She asked me the size of the wallet, the color, the material, how many flaps it had, whether it had a name brand. She made careful notes when I said that Banana Republic was embossed in teeny tiny letters into the leather and said she was so sorry that I was going through this, that it must feel awful.
She gave me a tracking number and told me that she'd put a call out, which means she would alert the driver that a wallet went missing on his or her bus. If someone turned it in right away, I'd hear something back within the hour, she said. I thanked her and almost immediately gave up hope on hearing anything. I opened up the California DMV website to figure out it how much more this latest incident was going to cost me. I was sad and resigned.
Unexpectedly, a (415) number appeared on my phone's screen, and I immediately became excited. It had been about half an hour since I spoke with Muni about my missing wallet and so I answered the call with tentative elation.
"Someone turned in your wallet, miss. It's on the outbound 47 bus. The driver is in possession. I suggest you track down this bus and get your wallet today or it will be turned over to lost and found and it will be weeks before you can get it back."
I listened with my mouth wide. My wallet was found! And returned! I had to track down that bus.
"How can I find this bus?!," I asked her after thanking her profusely.
"I've got it right here on GPS. It's a Fisherman's Wharf and will be leaving there soon. Where are you?"
I told her and she determined my closest stop was the one I leapt off at leaving my wallet aboard for a city cruise ride: Bryant and Division.
"It will be there at 2:22. This bus goes out of service at 3:14, so I suggest you be there for that arrival."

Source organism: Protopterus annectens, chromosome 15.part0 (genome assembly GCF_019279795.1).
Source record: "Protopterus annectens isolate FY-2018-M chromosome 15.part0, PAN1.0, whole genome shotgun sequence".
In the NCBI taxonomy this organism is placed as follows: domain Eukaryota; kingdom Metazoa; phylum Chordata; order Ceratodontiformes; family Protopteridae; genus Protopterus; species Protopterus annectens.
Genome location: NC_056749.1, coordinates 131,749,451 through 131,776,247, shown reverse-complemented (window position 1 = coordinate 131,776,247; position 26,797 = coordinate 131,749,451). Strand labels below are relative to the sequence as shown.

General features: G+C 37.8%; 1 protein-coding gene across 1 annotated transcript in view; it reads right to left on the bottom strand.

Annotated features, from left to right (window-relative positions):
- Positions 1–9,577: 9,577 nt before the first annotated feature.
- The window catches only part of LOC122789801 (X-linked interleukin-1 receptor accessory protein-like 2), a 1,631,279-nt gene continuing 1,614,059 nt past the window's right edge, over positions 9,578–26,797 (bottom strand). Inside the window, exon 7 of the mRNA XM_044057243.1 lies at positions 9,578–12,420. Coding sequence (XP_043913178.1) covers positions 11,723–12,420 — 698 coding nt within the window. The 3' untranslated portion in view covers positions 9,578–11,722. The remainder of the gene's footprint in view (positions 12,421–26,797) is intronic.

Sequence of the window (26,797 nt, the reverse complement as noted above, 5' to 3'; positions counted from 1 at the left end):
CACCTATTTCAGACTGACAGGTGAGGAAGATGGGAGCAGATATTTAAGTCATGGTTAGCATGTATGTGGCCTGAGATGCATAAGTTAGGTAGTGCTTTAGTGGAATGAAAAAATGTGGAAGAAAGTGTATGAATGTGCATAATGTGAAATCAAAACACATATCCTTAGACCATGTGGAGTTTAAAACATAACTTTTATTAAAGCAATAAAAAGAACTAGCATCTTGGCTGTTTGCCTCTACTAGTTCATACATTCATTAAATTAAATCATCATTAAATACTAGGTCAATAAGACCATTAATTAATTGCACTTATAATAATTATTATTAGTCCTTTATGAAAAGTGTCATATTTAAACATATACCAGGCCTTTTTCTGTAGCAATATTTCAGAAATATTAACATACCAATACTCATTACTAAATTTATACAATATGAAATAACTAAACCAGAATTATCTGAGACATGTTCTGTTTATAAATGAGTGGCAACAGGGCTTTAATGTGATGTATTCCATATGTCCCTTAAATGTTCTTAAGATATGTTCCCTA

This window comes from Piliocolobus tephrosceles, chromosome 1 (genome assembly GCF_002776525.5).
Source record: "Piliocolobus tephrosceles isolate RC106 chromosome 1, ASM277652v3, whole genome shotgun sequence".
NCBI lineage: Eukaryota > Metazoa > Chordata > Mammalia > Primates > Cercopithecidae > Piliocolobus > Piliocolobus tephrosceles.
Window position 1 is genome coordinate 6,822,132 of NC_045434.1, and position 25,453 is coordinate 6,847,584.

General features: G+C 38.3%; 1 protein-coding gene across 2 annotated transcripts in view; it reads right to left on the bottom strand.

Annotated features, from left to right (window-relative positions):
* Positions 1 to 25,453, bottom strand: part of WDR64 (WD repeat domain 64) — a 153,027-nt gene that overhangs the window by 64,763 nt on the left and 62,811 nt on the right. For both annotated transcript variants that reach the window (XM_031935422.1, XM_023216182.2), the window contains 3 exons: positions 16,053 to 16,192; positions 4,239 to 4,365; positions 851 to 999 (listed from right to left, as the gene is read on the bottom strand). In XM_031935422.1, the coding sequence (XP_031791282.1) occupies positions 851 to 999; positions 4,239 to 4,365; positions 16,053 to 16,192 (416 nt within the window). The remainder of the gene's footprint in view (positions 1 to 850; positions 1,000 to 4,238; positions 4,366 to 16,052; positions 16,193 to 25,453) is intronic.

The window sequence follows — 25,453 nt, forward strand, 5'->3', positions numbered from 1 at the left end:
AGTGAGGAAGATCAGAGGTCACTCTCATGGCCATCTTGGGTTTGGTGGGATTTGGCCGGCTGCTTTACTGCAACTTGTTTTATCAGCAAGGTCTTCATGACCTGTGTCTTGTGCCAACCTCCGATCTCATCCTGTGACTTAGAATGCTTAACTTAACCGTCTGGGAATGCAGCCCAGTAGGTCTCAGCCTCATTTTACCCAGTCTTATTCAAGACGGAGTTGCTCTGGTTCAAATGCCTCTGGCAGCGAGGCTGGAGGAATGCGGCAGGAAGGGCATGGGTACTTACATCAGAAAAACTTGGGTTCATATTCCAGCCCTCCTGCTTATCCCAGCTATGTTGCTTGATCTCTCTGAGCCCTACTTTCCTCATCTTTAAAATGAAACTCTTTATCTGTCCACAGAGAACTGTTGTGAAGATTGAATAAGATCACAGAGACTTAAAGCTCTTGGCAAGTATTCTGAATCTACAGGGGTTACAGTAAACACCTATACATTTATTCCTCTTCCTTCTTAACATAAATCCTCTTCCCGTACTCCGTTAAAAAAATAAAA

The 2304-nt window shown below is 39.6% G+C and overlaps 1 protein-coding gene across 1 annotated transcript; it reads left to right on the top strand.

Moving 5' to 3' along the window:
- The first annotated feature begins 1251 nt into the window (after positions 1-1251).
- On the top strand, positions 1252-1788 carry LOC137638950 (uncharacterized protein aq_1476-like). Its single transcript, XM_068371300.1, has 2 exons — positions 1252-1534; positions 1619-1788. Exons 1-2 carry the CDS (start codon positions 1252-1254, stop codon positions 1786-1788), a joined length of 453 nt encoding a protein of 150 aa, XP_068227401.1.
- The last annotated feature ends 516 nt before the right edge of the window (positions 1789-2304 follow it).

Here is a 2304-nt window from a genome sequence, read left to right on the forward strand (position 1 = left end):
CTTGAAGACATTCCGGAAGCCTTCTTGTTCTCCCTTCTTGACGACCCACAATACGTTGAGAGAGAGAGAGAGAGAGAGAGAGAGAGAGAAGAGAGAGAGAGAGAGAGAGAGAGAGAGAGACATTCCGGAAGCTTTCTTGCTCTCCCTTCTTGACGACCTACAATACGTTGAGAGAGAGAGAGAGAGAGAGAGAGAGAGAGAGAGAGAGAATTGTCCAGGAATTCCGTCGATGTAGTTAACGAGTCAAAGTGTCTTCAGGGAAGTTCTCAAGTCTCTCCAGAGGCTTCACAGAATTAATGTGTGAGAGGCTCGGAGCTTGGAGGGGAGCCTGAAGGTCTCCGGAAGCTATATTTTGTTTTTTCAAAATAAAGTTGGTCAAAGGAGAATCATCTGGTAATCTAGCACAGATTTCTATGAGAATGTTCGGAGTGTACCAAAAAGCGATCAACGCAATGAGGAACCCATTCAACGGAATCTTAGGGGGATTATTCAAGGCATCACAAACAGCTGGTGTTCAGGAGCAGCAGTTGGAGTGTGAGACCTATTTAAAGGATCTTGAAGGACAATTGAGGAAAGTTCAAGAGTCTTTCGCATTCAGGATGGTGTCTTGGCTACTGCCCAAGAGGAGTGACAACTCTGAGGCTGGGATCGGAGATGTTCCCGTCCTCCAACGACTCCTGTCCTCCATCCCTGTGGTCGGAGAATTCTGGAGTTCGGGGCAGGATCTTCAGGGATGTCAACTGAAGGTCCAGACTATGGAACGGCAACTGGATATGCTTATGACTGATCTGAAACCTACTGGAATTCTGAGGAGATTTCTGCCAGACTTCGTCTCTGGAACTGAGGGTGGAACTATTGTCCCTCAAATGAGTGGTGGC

Conveniently the 27 met me as I sprinted out the door, so I took it to the Bryant and Division bus stop and waited. I memorized the bus number and squinted at approaching buses and even when it wasn't the right one (or anywhere near 2:22 p.m.), I asked the driver aboard if they had my wallet. There was no way I was taking a chance of letting this wallet get back to the lost and found depository.
Finally, late, bus number 8224 ground to a halt before me and I boarded with my breath held.
"I think you have my wallet," I said. The driver looked at me, rolled his eyes and asked my name. I told him, and he said, "Look, this is the first time I'm opening this, and I'm only doing it now to confirm this is you." And suddenly he produced my wallet from under his seat.
He looked at my I.D., looked at me and handed it over. I wanted to hug him. I grabbed some bills from the wallet and thrust them at him.
He sighed. "You know I can't take that." Then he looked at the door like, "Get the hell off my bus, woman, my shift is almost over."
I didn't want to keep him or the passengers a second longer so I stumbled off the bus. I tentatively peeked into the wallet to see all the cash still folded in half inside.
I walked home glowing. I was awash in a sense of goodness and kindness and good fortune. I silently celebrated people, the good ones, the ones who take a wallet to the driver and say, "Someone needs this."
I floated through the gate and up the stairs where I opened the zipper where I keep my keys to find they were not inside.
When you carry things for a living, the likelihood that you will drop things is sky high. When pouring refills and building cocktails or opening wine is a huge part of your job, the chances you will break or crack or spill something are through the roof.
When one takes on a serving job it becomes immediately clear that accidents will happen. A lot. Whether it's an errant elbow to a tray of champagne flutes or pulling the tea urn out too soon and watching in horror as sheets of brewed black tea rain down in waterfalls, shit gets fucked up. You just hope and pray it isn't *on* someone. That's when it gets really ugly.
Take for instance, last night. We were having the biggest night in the restaurant's history, and I was weeded. I won't lie, I was slammed and hurrying to take care of the many people in my section, which happened to be outside, on the patio.
I'll pause right here to say I hate working on the patio. It's because I'm not good at it. The tables are far away and the computers are all the way inside and you are the only person out there so you can't easily snag a colleague and beg them to send that dessert on hold or top off coffees. The patio intimidates me, and last night it won.